Researchers from the Institute of Cancer Research in London have developed a blood test that can help predict testicular cancer relapse. The new diagnostic examination is said to help clinicians make a decision whether or not a patient must be recommended for chemotherapy.
Through the new test, the degree of relapse risk is identified even if there are no indications of tumor spread by assessing three characteristics of testicular cancer.
To test the effectivity of the modality, the researchers obtained data from the Medical Research Council Clinical Trials Unit and studied 177 tumor specimens from enrolled patients diagnosed with stage I nonseminomatous tumors.
The researchers found that there are three diverse features of the tumors that can essentially help in determining the risk of relapse. The indicators include levels of CXCL12, an antimicrobial gene and chemoattractant; the proportion of the tumors that appear to have cancer stem cells and the presence of blood vessels in the tumors.
The researchers then rated the tumor according to the indicators and discovered that putting the scores together could separate the participants into three risk categories based on the likelihood of developing a relapse within two years. Developing a relapse is said to be rare after two years.
The researchers found that most of the patients fell under the low-risk group, in which 94.3 percent of patients were relapse free for the specified period. In the group of patients with moderate risk, 65.9 percent were relapse free, while only 30 percent of those in the high-risk group were relapse free for two years.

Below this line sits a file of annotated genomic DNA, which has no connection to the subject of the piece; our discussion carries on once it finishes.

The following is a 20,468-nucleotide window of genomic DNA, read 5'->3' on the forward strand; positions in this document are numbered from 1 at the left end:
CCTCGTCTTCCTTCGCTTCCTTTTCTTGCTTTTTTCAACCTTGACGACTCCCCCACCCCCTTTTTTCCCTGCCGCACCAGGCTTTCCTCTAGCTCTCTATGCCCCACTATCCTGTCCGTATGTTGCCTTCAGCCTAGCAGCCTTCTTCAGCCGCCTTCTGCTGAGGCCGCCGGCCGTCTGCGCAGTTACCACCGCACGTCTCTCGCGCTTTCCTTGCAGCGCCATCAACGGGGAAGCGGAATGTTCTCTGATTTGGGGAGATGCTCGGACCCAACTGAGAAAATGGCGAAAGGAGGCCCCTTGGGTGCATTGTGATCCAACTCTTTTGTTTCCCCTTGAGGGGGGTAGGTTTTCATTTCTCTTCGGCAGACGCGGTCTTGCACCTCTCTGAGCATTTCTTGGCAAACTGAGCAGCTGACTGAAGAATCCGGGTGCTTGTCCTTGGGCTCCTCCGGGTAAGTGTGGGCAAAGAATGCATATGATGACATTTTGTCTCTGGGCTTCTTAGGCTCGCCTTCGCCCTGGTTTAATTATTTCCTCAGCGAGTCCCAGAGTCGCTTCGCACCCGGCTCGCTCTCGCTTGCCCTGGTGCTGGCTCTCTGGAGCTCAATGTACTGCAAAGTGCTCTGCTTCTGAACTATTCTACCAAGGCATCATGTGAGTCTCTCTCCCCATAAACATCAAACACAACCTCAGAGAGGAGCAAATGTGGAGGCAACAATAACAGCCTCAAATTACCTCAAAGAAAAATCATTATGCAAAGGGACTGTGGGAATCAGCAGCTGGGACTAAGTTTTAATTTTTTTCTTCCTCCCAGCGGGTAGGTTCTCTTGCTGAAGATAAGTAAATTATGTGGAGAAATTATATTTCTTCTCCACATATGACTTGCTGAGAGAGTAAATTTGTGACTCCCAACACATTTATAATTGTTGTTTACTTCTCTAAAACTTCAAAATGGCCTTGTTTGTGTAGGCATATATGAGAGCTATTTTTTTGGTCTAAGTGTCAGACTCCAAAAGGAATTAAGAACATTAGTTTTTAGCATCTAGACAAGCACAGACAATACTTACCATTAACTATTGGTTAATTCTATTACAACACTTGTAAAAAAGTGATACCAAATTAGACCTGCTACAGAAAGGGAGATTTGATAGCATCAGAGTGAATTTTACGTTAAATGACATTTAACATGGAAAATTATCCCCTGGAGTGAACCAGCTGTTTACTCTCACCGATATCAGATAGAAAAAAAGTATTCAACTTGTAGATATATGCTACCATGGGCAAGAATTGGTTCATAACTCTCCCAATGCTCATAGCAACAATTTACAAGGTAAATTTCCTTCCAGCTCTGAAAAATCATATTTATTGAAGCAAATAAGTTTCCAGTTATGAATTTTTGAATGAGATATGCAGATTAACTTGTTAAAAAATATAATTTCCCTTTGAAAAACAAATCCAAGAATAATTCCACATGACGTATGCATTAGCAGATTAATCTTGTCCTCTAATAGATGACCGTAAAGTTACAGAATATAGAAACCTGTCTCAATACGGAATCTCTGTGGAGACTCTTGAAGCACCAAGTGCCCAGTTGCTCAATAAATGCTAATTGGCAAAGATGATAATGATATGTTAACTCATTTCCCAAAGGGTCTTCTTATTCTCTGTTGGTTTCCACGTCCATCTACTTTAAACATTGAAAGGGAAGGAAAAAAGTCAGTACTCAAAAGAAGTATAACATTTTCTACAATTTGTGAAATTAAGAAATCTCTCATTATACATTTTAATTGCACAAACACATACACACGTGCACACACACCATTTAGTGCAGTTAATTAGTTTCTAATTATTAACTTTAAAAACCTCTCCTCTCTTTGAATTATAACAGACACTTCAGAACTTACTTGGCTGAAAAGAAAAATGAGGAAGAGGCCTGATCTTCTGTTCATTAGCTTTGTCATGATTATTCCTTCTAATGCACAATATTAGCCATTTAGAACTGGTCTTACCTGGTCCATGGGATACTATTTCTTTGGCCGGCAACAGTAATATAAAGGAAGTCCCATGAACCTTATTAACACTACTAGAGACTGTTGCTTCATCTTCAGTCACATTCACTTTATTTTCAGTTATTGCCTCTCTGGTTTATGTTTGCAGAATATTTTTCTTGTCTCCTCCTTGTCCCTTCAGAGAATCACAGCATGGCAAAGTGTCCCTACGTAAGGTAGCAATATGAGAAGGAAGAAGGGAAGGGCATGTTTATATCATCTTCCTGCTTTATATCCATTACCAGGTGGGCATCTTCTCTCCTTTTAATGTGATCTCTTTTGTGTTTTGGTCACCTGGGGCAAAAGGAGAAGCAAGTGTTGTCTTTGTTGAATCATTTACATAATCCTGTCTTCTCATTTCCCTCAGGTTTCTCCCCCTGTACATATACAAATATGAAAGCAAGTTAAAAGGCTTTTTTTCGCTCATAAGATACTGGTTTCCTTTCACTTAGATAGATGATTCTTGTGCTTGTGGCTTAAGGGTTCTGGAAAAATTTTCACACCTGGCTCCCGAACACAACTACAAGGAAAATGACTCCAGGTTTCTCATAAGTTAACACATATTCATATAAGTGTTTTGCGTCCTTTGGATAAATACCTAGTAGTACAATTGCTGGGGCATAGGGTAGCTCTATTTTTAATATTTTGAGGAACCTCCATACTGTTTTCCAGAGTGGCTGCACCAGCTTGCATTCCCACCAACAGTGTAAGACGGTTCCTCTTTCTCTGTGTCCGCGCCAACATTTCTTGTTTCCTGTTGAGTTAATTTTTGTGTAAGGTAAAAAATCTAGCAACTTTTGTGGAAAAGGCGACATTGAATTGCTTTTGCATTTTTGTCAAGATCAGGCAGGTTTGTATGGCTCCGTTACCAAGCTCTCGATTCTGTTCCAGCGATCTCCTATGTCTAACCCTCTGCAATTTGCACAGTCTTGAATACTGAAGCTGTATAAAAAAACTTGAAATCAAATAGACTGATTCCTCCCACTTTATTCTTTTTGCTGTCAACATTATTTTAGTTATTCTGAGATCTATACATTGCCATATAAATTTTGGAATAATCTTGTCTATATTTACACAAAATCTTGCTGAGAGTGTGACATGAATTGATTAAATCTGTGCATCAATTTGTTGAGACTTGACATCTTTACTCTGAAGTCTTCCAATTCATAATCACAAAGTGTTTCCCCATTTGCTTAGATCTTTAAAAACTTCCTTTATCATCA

To further validate the results of the test, the researchers employed the method to 80 more patients from the Royal Marsden NHS Foundation Trust.
"Chemotherapy is extremely effective in treating testicular cancer, but it can have long-term consequences for a patient's health and well-being," said Janet Shipley, lead author of the study and a professor of cancer molecular pathology. She explained that their research has resulted in the development of an examination that can determine patients who will most likely benefit from treatments and those who can be managed without chemotherapy, saving them from possible side effects.
Shipley further explained that patients under the low-risk category can simply be monitored. Such strategy is essential to this specific type of cancer so as to lessen the side effects of chemotherapy, which could affect young adults for a long period of time.
"We now need to test this prognostic index in larger groups of men in the clinic," said Robert Huddart, one of the study authors and a professor of urological cancer.
Testicular cancers or testicular germ cell tumors are the most typical kind of solid malignant tumors among young Caucasian men.
The study was published in the journal Clinical Cancer Research on Friday, Oct. 9.
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